As if to answer my question, the Pilot slowed to a stop at a red light. Not one, but all the raindrops shivered then paused. In one instant, they glimmered like a dozen oval diamonds. No more racing. No more frenzy. Then, the light turned green. The Honda picked up speed. But the raindrops didn’t resume their helter-skelter dash. Instead those drops, the ones that paused, made a graceful swoop to the edge of the glass.

I stared at the window as new raindrops resumed the crazed race. It was as if nothing changed. But something had. I’d seen the raindrops that paused. And I knew that somehow I had to pause too. I may still have to get from one side of the glass to the other, but I didn’t have to do it all at once. I could spare a quiet moment in the midst of chaos, a breath of blessed silence, a time to stop the hurry and place my heart, my life, my to-do list, squarely in the hands of God. I needed to stop, even if briefly, to remember who I am, and more importantly, who He is. To breathe a word of praise into the noise of the day. I needed to simply, sometimes, be still.

Sunday, January 13, 2008

Blue Heart Blessed by Susan Meissner

Hi Friends,

It's back to new book Mondays. So, here' s the next great Christian novel I'd like to tell you about: Blue Heart Blessed by Susan Meissner.

Here's what Susan says about Blue Heart Blessed in a nutshell:

Left standing at the altar, Daisy Murien, a wounded but hopeful romantic, opens a secondhand wedding dress boutique, hoping to soothe her broken heart while giving doomed wedding dresses a second chance at love. Her predictable days take a sharp turn, though, when the retired Episcopal priest who blesses the tiny, blue satin heart she sews into each dress falls ill. When the priest’s brooding and recently divorced son arrives with plans to take his ailing father away, a contest of wills begins between two stubborn—and hurting—souls. While fighting to keep Father Laurent close by, Daisy finally begins to understand why she has routinely convinced potential buyers not to buy the one gown that started her business—her own: She doesn’t want to give up on the dream of a fairytale romance. This compelling story is about the magnificence of unconditional love and God’s impeccable timing in bringing it about.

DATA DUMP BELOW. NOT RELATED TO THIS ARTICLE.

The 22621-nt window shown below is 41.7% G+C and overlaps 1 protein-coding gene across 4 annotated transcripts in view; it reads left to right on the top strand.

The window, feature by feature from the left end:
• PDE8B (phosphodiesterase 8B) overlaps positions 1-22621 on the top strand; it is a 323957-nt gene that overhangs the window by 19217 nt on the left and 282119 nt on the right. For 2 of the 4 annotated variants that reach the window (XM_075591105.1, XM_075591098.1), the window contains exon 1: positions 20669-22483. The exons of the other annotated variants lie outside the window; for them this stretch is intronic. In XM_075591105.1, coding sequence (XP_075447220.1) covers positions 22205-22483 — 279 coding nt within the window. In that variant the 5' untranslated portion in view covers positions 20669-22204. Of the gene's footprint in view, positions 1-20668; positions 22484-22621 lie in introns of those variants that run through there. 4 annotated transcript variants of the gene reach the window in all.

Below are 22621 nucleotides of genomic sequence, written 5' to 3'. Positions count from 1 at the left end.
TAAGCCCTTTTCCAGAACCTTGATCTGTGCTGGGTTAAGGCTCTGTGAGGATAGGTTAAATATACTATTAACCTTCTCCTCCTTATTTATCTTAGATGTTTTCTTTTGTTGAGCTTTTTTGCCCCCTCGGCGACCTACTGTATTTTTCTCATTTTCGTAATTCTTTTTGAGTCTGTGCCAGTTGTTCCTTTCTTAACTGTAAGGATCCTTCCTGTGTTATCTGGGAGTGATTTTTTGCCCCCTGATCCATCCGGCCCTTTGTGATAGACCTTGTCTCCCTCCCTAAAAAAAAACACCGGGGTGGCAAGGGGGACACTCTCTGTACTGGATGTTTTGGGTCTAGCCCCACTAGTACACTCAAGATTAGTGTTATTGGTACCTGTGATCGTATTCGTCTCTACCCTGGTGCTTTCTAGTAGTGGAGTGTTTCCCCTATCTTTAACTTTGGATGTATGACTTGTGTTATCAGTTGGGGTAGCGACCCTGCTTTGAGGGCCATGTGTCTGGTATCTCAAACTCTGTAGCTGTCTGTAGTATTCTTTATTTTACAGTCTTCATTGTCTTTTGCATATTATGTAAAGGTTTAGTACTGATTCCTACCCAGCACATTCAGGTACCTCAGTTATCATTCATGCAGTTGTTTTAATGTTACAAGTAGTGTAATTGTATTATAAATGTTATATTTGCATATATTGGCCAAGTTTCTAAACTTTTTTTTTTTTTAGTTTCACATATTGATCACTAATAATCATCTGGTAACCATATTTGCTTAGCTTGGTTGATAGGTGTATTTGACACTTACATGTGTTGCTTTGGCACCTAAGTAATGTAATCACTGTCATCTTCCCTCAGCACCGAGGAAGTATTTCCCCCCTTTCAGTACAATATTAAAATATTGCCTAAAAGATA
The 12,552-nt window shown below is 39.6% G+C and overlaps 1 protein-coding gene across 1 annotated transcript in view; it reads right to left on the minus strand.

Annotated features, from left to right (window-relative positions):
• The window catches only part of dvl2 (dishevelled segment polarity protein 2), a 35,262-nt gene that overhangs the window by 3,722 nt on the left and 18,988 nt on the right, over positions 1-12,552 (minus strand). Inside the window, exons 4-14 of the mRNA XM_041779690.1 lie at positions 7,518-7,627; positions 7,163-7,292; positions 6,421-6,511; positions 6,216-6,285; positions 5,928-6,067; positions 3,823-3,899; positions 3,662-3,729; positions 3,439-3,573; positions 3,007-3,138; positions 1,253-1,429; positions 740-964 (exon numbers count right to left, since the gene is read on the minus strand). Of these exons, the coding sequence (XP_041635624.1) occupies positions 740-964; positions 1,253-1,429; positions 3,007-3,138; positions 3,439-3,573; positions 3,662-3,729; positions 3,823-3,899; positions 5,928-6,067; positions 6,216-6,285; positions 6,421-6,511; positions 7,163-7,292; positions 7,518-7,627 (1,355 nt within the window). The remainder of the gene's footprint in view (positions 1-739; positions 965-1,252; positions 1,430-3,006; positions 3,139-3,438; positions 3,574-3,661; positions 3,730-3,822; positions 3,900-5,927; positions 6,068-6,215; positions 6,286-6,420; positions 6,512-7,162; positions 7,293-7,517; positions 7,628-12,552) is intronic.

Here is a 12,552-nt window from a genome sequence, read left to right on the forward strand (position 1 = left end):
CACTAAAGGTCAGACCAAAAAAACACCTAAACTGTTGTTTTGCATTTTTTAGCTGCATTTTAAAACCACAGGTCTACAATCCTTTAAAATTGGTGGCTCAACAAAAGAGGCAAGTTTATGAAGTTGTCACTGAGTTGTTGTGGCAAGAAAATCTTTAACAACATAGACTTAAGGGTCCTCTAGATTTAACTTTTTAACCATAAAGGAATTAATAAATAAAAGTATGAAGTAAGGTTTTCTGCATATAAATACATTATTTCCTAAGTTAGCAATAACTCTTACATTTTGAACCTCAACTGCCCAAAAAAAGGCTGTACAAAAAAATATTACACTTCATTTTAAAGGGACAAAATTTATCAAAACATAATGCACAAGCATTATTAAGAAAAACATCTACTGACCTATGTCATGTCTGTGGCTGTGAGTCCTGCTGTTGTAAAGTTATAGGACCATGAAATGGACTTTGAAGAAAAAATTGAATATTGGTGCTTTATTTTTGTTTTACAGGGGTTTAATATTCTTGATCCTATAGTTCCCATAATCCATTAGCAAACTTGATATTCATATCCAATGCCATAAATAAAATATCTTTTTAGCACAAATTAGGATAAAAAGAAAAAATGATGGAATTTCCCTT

Publisher’s Weekly said this about Blue Heart Blessed: “Meissner tells her story well, and her Christian themes are interwoven throughout with a deft touch. Readers will appreciate some fresh elements: an Ecuadorian couple that cooks for the apartment dwellers every Sunday, and the one gown in Daisy’s inventory she does not want to sell. The ending is well told if conventional, with all the loose ends neatly tied up, which should please fans of “happily ever after” romance novels.”

Romantic Times gave it 4½ stars and chose it for one of their Top Picks for February: “Meissner's unique story is a treat. It's filled with realistic, wounded characters who rely on God's grace and guidance to see them through. Themes of learning to trust God and waiting for His perfect timing exude warmth and love.”

Where did this story idea come from?
I was on a long car ride with a friend one afternoon a couple years ago. She had just seen her roommate’s wedding dress and she was describing it to me. It sounded so beautiful. I said something like, “It’s kind of a shame such a lovely dress will only be worn once.” As soon as those words were out of my mouth, a story began to bloom in my head about a woman who opens a boutique and sells second-hand wedding dresses. I began to imagine what kind of woman would open a shop like that and by the time we got to our destination, I had a title for this book, my quirky character Daisy, and a reason why she can’t seem to sell the one dress that began it all. And I knew this would be a story about waiting on God for true love — that is, love that is true.